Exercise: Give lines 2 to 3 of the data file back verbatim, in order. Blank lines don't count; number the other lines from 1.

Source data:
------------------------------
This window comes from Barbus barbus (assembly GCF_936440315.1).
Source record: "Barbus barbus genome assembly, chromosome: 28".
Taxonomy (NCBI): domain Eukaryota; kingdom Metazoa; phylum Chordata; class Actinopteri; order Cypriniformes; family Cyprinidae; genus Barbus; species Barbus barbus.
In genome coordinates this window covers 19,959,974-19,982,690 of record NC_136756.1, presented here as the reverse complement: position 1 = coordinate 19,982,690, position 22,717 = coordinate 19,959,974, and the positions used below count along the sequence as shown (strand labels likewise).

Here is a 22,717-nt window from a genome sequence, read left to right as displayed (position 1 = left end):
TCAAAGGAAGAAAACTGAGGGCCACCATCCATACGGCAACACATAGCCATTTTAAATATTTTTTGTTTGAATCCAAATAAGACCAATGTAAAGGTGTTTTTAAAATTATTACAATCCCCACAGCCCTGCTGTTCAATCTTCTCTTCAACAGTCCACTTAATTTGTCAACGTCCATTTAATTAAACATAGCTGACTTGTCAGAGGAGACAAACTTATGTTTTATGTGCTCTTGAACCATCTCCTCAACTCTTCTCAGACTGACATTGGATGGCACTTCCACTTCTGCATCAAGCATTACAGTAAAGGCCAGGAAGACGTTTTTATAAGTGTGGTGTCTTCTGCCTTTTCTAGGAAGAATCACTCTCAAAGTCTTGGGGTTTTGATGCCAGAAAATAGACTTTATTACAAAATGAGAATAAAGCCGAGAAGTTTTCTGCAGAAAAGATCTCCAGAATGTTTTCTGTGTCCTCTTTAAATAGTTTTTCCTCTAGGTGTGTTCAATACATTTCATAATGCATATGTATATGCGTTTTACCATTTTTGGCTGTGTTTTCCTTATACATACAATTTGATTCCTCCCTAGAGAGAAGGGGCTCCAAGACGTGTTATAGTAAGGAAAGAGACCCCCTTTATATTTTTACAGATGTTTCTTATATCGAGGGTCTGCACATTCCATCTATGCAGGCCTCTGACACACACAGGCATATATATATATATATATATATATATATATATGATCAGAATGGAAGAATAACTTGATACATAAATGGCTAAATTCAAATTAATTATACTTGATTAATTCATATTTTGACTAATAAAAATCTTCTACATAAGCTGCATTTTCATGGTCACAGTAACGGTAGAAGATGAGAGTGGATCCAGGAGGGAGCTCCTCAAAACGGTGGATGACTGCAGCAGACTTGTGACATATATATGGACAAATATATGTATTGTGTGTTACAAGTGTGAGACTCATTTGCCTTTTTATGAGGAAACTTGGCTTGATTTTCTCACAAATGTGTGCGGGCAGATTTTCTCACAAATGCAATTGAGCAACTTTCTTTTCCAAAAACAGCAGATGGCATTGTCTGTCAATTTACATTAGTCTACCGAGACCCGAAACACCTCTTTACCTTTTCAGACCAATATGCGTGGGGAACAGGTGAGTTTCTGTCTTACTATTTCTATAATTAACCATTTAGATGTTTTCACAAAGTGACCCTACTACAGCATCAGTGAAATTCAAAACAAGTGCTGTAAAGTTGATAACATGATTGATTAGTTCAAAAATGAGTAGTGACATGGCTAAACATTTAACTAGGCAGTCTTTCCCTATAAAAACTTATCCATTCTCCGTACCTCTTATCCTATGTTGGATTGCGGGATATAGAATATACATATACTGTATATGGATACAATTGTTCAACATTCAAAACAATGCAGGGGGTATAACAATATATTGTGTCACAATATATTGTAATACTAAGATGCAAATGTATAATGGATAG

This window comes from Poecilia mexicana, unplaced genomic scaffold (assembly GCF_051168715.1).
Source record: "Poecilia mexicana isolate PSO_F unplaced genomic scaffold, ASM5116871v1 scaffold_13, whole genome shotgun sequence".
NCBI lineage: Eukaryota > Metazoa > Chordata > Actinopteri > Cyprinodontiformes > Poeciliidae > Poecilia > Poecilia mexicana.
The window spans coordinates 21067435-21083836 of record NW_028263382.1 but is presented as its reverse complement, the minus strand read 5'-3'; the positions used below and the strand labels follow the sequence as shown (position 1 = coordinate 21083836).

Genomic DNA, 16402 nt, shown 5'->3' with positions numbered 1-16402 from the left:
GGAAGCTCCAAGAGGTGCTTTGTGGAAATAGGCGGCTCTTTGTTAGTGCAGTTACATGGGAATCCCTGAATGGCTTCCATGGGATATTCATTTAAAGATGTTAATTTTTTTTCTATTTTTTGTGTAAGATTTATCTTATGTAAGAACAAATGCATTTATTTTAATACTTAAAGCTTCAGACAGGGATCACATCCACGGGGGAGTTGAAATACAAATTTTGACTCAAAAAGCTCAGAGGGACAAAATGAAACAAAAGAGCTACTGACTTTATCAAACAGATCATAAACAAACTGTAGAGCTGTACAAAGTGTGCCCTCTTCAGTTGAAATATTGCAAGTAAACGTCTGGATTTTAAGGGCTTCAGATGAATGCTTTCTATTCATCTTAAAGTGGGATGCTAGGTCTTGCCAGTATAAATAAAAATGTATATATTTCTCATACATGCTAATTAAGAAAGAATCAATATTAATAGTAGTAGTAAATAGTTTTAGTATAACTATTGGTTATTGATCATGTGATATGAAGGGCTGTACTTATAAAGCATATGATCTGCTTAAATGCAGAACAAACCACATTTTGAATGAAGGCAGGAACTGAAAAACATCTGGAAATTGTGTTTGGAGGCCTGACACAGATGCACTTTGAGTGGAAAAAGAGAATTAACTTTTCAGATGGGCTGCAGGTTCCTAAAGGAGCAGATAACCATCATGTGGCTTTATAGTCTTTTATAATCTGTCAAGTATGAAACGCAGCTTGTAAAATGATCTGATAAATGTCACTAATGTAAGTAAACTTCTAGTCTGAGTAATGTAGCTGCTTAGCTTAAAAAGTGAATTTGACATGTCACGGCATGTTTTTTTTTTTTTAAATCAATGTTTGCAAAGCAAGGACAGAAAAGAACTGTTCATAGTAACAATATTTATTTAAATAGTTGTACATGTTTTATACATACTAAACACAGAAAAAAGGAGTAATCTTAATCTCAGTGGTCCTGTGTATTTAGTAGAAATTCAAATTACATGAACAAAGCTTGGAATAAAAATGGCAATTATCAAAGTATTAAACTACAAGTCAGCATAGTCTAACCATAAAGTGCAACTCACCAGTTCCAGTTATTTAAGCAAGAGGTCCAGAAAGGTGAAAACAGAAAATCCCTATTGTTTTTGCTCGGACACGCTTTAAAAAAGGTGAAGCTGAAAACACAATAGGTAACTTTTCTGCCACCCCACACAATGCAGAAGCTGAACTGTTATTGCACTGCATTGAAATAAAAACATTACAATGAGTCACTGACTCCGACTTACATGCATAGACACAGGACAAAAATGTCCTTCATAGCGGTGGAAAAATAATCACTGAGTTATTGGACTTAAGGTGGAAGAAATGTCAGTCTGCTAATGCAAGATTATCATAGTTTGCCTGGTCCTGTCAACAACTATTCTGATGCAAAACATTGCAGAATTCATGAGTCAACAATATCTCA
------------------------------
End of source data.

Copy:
Source record: "Barbus barbus genome assembly, chromosome: 28".
Taxonomy (NCBI): domain Eukaryota; kingdom Metazoa; phylum Chordata; class Actinopteri; order Cypriniformes; family Cyprinidae; genus Barbus; species Barbus barbus.